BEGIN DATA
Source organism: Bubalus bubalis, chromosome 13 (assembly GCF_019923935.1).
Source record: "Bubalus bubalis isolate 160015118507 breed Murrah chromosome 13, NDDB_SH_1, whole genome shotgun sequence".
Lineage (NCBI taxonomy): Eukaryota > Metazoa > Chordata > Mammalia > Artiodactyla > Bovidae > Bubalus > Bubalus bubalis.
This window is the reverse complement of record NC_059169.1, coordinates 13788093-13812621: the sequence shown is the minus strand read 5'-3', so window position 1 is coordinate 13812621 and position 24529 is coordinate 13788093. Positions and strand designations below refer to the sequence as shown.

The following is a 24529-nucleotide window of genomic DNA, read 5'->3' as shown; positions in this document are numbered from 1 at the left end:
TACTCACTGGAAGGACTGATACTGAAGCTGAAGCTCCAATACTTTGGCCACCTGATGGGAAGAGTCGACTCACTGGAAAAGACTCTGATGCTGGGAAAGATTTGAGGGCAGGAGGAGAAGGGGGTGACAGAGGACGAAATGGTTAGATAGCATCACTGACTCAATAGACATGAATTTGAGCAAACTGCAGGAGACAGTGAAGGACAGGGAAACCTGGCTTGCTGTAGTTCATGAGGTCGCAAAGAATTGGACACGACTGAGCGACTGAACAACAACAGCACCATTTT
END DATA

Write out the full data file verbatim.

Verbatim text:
Source organism: Bubalus bubalis, chromosome 13 (assembly GCF_019923935.1).
Source record: "Bubalus bubalis isolate 160015118507 breed Murrah chromosome 13, NDDB_SH_1, whole genome shotgun sequence".
Lineage (NCBI taxonomy): Eukaryota > Metazoa > Chordata > Mammalia > Artiodactyla > Bovidae > Bubalus > Bubalus bubalis.
This window is the reverse complement of record NC_059169.1, coordinates 13788093-13812621: the sequence shown is the minus strand read 5'-3', so window position 1 is coordinate 13812621 and position 24529 is coordinate 13788093. Positions and strand designations below refer to the sequence as shown.

The following is a 24529-nucleotide window of genomic DNA, read 5'->3' as shown; positions in this document are numbered from 1 at the left end:
TACTCACTGGAAGGACTGATACTGAAGCTGAAGCTCCAATACTTTGGCCACCTGATGGGAAGAGTCGACTCACTGGAAAAGACTCTGATGCTGGGAAAGATTTGAGGGCAGGAGGAGAAGGGGGTGACAGAGGACGAAATGGTTAGATAGCATCACTGACTCAATAGACATGAATTTGAGCAAACTGCAGGAGACAGTGAAGGACAGGGAAACCTGGCTTGCTGTAGTTCATGAGGTCGCAAAGAATTGGACACGACTGAGCGACTGAACAACAACAGCACCATTTT